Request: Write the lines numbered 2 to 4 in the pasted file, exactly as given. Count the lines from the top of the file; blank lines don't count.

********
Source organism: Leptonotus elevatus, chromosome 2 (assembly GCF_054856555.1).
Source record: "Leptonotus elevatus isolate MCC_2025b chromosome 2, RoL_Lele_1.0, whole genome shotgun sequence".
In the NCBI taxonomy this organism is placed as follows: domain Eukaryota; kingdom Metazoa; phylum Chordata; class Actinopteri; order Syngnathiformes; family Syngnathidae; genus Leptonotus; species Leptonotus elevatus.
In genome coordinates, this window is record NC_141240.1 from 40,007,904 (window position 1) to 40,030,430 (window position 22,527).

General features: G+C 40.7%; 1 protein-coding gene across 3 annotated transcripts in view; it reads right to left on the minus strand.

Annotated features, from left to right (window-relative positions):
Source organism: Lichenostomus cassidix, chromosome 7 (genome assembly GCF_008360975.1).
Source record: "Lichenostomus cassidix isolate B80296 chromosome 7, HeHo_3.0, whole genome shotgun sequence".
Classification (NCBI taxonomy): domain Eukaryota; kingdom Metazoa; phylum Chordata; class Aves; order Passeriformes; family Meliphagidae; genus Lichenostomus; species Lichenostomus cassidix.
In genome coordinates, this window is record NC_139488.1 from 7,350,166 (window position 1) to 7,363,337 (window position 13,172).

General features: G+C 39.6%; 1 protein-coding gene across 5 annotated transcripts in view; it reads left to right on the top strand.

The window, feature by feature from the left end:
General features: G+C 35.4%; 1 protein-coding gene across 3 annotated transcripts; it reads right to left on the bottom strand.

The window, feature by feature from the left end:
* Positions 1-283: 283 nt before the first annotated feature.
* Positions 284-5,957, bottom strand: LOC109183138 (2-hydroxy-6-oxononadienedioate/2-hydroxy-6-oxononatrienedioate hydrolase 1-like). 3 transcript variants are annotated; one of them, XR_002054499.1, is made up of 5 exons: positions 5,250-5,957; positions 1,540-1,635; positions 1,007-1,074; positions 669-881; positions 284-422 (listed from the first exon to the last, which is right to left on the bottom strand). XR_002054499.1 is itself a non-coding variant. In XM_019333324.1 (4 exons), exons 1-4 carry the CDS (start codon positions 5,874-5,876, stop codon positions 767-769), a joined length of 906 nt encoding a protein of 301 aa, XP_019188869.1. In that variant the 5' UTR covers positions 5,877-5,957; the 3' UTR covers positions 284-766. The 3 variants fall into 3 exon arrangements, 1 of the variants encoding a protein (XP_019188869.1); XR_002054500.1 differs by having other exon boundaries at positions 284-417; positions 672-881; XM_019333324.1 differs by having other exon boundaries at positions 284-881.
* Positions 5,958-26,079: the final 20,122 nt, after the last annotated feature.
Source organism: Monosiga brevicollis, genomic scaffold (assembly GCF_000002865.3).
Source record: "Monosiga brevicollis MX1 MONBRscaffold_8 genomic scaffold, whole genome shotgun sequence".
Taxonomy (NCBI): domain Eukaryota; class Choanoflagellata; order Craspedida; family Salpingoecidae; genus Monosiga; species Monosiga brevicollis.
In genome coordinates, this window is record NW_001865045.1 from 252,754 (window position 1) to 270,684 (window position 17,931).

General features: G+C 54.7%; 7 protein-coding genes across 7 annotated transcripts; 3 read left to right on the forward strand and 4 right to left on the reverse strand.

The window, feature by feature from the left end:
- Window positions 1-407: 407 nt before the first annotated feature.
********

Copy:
Source record: "Leptonotus elevatus isolate MCC_2025b chromosome 2, RoL_Lele_1.0, whole genome shotgun sequence".
In the NCBI taxonomy this organism is placed as follows: domain Eukaryota; kingdom Metazoa; phylum Chordata; class Actinopteri; order Syngnathiformes; family Syngnathidae; genus Leptonotus; species Leptonotus elevatus.
In genome coordinates, this window is record NC_141240.1 from 40,007,904 (window position 1) to 40,030,430 (window position 22,527).